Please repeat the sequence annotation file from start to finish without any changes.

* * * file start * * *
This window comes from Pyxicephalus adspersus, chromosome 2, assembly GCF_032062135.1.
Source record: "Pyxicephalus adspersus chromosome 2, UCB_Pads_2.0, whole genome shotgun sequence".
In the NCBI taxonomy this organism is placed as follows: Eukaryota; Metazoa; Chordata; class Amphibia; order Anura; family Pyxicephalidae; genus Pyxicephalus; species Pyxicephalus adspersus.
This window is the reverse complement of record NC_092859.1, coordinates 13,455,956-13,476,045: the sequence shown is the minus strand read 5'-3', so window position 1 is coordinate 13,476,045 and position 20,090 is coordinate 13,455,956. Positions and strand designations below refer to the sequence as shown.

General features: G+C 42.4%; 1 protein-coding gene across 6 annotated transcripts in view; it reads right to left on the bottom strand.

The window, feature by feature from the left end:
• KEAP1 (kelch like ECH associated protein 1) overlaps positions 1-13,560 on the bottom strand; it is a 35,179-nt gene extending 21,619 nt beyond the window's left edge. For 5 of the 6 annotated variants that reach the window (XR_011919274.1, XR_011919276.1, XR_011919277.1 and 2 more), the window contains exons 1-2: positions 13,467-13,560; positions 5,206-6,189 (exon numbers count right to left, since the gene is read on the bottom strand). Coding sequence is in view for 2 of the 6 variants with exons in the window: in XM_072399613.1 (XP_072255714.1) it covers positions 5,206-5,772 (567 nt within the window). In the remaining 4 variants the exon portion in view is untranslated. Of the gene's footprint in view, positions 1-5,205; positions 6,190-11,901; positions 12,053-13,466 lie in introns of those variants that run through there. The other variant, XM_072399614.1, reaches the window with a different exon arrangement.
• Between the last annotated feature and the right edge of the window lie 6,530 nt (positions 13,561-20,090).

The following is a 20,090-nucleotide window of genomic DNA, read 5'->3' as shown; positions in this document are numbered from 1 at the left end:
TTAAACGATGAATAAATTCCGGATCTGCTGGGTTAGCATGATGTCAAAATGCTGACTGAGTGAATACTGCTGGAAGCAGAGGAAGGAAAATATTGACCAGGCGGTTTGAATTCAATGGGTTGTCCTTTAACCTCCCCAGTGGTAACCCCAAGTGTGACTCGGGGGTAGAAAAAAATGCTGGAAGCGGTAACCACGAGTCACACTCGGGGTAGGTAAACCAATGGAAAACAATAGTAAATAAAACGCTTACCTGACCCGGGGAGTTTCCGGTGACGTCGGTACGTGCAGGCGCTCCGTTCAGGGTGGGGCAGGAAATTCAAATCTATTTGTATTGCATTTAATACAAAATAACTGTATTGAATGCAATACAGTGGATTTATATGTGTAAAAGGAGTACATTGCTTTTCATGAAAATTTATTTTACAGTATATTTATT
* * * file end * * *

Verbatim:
This window comes from Pyxicephalus adspersus, chromosome 2, assembly GCF_032062135.1.
Source record: "Pyxicephalus adspersus chromosome 2, UCB_Pads_2.0, whole genome shotgun sequence".
In the NCBI taxonomy this organism is placed as follows: Eukaryota; Metazoa; Chordata; class Amphibia; order Anura; family Pyxicephalidae; genus Pyxicephalus; species Pyxicephalus adspersus.
This window is the reverse complement of record NC_092859.1, coordinates 13,455,956-13,476,045: the sequence shown is the minus strand read 5'-3', so window position 1 is coordinate 13,476,045 and position 20,090 is coordinate 13,455,956. Positions and strand designations below refer to the sequence as shown.

General features: G+C 42.4%; 1 protein-coding gene across 6 annotated transcripts in view; it reads right to left on the bottom strand.

The window, feature by feature from the left end:
• KEAP1 (kelch like ECH associated protein 1) overlaps positions 1-13,560 on the bottom strand; it is a 35,179-nt gene extending 21,619 nt beyond the window's left edge. For 5 of the 6 annotated variants that reach the window (XR_011919274.1, XR_011919276.1, XR_011919277.1 and 2 more), the window contains exons 1-2: positions 13,467-13,560; positions 5,206-6,189 (exon numbers count right to left, since the gene is read on the bottom strand). Coding sequence is in view for 2 of the 6 variants with exons in the window: in XM_072399613.1 (XP_072255714.1) it covers positions 5,206-5,772 (567 nt within the window). In the remaining 4 variants the exon portion in view is untranslated. Of the gene's footprint in view, positions 1-5,205; positions 6,190-11,901; positions 12,053-13,466 lie in introns of those variants that run through there. The other variant, XM_072399614.1, reaches the window with a different exon arrangement.
• Between the last annotated feature and the right edge of the window lie 6,530 nt (positions 13,561-20,090).

The following is a 20,090-nucleotide window of genomic DNA, read 5'->3' as shown; positions in this document are numbered from 1 at the left end:
TTAAACGATGAATAAATTCCGGATCTGCTGGGTTAGCATGATGTCAAAATGCTGACTGAGTGAATACTGCTGGAAGCAGAGGAAGGAAAATATTGACCAGGCGGTTTGAATTCAATGGGTTGTCCTTTAACCTCCCCAGTGGTAACCCCAAGTGTGACTCGGGGGTAGAAAAAAATGCTGGAAGCGGTAACCACGAGTCACACTCGGGGTAGGTAAACCAATGGAAAACAATAGTAAATAAAACGCTTACCTGACCCGGGGAGTTTCCGGTGACGTCGGTACGTGCAGGCGCTCCGTTCAGGGTGGGGCAGGAAATTCAAATCTATTTGTATTGCATTTAATACAAAATAACTGTATTGAATGCAATACAGTGGATTTATATGTGTAAAAGGAGTACATTGCTTTTCATGAAAATTTATTTTACAGTATATTTATT